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Poetry

Jesse Holth

jesse-holth-author.jpgJesse Holth is a writer, editor, and poet based in Victoria, BC. Her work has appeared in over a dozen international publications, including Eastern Iowa Review, Canada Quarterly, Barzakh Magazine, and Mantra Review. She received Honorable Mention for the 2018 Christine Prose Poetry Award and will be featured in a forthcoming anthology edited by poet Sue Goyette. Currently at work on two full-length collections, she serves as Assistant Poetry Editor at The Tishman Review.

Warning

The gauzy morning light
streams through the trailer,
nudging us, nosing in. Soon
it will be too hot to sleep. Here,
I remember how to dread—
how to count the heat, forty
degrees and rising. The sun
has become sluggish, slow,
wheeling across the sky,
snailing its way, as a truck
run out of gas. Sputtering
to a start, we get to work
on the farm. Pulling
weeds, no one will eat
if we can’t force the ground
to yield, make an offering. Of
fifty-odd years, this is the first
sign that danger is coming: dry,
nothing will grow the way it’s
supposed to. Feeling in the gut,
nagging. My body is running
a tally, notes every dripping
bead of sweat, each unwanted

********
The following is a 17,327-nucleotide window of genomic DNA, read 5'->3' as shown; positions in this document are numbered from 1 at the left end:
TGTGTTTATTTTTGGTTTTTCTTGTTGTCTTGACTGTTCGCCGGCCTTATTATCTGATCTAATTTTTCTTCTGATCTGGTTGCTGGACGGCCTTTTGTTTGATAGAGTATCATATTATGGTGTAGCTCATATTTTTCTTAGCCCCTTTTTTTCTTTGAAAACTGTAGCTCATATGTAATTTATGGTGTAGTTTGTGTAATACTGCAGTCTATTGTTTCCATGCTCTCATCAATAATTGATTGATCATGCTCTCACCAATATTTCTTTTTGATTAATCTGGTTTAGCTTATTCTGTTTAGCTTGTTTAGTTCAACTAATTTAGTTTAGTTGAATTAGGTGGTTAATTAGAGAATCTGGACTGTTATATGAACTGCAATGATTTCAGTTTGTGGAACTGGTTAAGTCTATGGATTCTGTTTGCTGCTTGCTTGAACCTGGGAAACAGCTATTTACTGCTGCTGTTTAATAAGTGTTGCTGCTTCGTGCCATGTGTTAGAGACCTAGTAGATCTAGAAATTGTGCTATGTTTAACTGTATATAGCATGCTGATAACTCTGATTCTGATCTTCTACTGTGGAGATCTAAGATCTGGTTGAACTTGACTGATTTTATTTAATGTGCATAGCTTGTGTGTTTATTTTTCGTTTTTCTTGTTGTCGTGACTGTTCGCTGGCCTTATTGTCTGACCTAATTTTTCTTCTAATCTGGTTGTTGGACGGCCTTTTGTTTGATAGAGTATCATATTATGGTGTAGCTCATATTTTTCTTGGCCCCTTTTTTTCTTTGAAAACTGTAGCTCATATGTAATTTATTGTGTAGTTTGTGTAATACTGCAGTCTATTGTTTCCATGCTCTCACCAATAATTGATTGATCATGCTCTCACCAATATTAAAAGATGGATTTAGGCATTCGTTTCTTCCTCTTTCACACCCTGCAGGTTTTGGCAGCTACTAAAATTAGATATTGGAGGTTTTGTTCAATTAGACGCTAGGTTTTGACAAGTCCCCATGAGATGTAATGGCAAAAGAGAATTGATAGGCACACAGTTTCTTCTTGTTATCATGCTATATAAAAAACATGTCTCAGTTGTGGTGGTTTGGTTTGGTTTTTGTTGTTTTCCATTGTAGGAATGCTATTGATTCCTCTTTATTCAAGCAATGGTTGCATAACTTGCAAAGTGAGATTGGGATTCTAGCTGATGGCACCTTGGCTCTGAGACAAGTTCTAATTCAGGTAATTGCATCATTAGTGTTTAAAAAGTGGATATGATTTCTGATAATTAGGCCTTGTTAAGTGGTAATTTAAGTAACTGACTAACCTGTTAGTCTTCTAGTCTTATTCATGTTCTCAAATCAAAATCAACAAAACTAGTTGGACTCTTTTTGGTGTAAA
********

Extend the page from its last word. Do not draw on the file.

stroke of day. How you sometimes
need a window to mark the rain. I
see through, clearly, now. Danger
is already here.

The Road To Nelson

Leaving the dust-dry of island
coasts in summer, shards of green
long since dried out, we are heading
to your brother’s wedding. It’s been
so long since I felt forty degrees,
passed. We stamp our feet
down to the river, tired,
elsewhere flooding its banks.
You told me, once, growing up
you would worry—every spring,
too much water, every summer,
forests burning—too much fire,
coming to take the house, the barn,
the sparks flying, a great whoosh
of heat, burning, crackling. Yesterday
I watched footage of magma spouting
through a fracture, a big island
street, its pavement cracked,
broken. How we’ve brought ourselves
to breaking. Here, on the farm
your smallest niece is learning,
for the first time, that things die.
I know Muddy is dead, she declares,
arriving, a horse-shaped absence
lingering. Later, she will pluck
a bouquet of wildflowers, and
hand them to me—two things
held in her mind, today. That
things die, that things can be
beautiful.
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